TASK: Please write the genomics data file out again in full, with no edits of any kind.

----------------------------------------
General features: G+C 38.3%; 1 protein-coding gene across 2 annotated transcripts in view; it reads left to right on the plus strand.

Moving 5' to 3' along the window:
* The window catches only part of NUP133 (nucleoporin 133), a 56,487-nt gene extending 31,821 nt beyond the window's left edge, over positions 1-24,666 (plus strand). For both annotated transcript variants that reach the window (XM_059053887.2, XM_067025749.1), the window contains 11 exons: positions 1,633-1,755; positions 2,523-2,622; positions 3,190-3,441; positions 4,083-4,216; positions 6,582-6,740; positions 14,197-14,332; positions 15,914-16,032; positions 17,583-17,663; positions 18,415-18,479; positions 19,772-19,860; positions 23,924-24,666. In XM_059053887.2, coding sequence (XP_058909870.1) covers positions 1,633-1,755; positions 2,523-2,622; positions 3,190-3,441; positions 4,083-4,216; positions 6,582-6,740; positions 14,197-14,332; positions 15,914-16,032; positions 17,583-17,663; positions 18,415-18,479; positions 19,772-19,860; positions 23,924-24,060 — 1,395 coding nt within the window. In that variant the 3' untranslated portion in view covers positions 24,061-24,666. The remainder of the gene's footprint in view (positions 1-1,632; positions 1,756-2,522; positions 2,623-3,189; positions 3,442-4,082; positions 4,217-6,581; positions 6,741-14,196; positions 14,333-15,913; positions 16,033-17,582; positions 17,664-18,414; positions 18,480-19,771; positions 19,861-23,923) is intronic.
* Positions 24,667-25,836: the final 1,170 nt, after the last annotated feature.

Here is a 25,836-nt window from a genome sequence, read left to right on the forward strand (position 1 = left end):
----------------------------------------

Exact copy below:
General features: G+C 38.3%; 1 protein-coding gene across 2 annotated transcripts in view; it reads left to right on the plus strand.

Moving 5' to 3' along the window:
* The window catches only part of NUP133 (nucleoporin 133), a 56,487-nt gene extending 31,821 nt beyond the window's left edge, over positions 1-24,666 (plus strand). For both annotated transcript variants that reach the window (XM_059053887.2, XM_067025749.1), the window contains 11 exons: positions 1,633-1,755; positions 2,523-2,622; positions 3,190-3,441; positions 4,083-4,216; positions 6,582-6,740; positions 14,197-14,332; positions 15,914-16,032; positions 17,583-17,663; positions 18,415-18,479; positions 19,772-19,860; positions 23,924-24,666. In XM_059053887.2, coding sequence (XP_058909870.1) covers positions 1,633-1,755; positions 2,523-2,622; positions 3,190-3,441; positions 4,083-4,216; positions 6,582-6,740; positions 14,197-14,332; positions 15,914-16,032; positions 17,583-17,663; positions 18,415-18,479; positions 19,772-19,860; positions 23,924-24,060 — 1,395 coding nt within the window. In that variant the 3' untranslated portion in view covers positions 24,061-24,666. The remainder of the gene's footprint in view (positions 1-1,632; positions 1,756-2,522; positions 2,623-3,189; positions 3,442-4,082; positions 4,217-6,581; positions 6,741-14,196; positions 14,333-15,913; positions 16,033-17,582; positions 17,664-18,414; positions 18,480-19,771; positions 19,861-23,923) is intronic.
* Positions 24,667-25,836: the final 1,170 nt, after the last annotated feature.

Here is a 25,836-nt window from a genome sequence, read left to right on the forward strand (position 1 = left end):